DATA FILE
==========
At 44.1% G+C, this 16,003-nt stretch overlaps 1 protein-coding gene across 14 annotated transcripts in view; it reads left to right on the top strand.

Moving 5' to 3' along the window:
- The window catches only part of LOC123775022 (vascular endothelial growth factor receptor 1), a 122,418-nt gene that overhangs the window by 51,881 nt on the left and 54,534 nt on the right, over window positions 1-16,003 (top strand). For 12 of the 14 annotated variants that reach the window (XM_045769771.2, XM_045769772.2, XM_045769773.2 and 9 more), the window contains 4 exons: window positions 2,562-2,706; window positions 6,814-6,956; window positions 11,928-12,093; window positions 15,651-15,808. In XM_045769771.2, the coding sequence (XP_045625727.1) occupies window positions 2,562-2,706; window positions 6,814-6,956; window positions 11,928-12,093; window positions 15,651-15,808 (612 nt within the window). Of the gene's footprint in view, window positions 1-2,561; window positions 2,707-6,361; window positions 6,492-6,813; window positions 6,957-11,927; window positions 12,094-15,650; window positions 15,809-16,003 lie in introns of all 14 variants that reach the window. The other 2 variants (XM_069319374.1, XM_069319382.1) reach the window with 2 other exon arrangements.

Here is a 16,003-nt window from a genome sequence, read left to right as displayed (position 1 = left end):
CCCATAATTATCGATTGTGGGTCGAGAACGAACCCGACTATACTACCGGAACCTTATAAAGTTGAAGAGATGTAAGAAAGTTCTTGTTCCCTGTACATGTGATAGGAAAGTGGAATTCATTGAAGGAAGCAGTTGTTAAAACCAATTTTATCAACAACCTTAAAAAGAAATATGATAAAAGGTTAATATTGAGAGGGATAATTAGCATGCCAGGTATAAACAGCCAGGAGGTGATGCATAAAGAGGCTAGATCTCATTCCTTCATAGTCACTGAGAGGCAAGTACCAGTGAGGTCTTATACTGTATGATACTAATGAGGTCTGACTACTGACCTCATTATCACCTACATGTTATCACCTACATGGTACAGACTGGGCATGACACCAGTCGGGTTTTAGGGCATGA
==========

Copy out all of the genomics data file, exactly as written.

At 44.1% G+C, this 16,003-nt stretch overlaps 1 protein-coding gene across 14 annotated transcripts in view; it reads left to right on the top strand.

Moving 5' to 3' along the window:
- The window catches only part of LOC123775022 (vascular endothelial growth factor receptor 1), a 122,418-nt gene that overhangs the window by 51,881 nt on the left and 54,534 nt on the right, over window positions 1-16,003 (top strand). For 12 of the 14 annotated variants that reach the window (XM_045769771.2, XM_045769772.2, XM_045769773.2 and 9 more), the window contains 4 exons: window positions 2,562-2,706; window positions 6,814-6,956; window positions 11,928-12,093; window positions 15,651-15,808. In XM_045769771.2, the coding sequence (XP_045625727.1) occupies window positions 2,562-2,706; window positions 6,814-6,956; window positions 11,928-12,093; window positions 15,651-15,808 (612 nt within the window). Of the gene's footprint in view, window positions 1-2,561; window positions 2,707-6,361; window positions 6,492-6,813; window positions 6,957-11,927; window positions 12,094-15,650; window positions 15,809-16,003 lie in introns of all 14 variants that reach the window. The other 2 variants (XM_069319374.1, XM_069319382.1) reach the window with 2 other exon arrangements.

Here is a 16,003-nt window from a genome sequence, read left to right as displayed (position 1 = left end):
CCCATAATTATCGATTGTGGGTCGAGAACGAACCCGACTATACTACCGGAACCTTATAAAGTTGAAGAGATGTAAGAAAGTTCTTGTTCCCTGTACATGTGATAGGAAAGTGGAATTCATTGAAGGAAGCAGTTGTTAAAACCAATTTTATCAACAACCTTAAAAAGAAATATGATAAAAGGTTAATATTGAGAGGGATAATTAGCATGCCAGGTATAAACAGCCAGGAGGTGATGCATAAAGAGGCTAGATCTCATTCCTTCATAGTCACTGAGAGGCAAGTACCAGTGAGGTCTTATACTGTATGATACTAATGAGGTCTGACTACTGACCTCATTATCACCTACATGTTATCACCTACATGGTACAGACTGGGCATGACACCAGTCGGGTTTTAGGGCATGA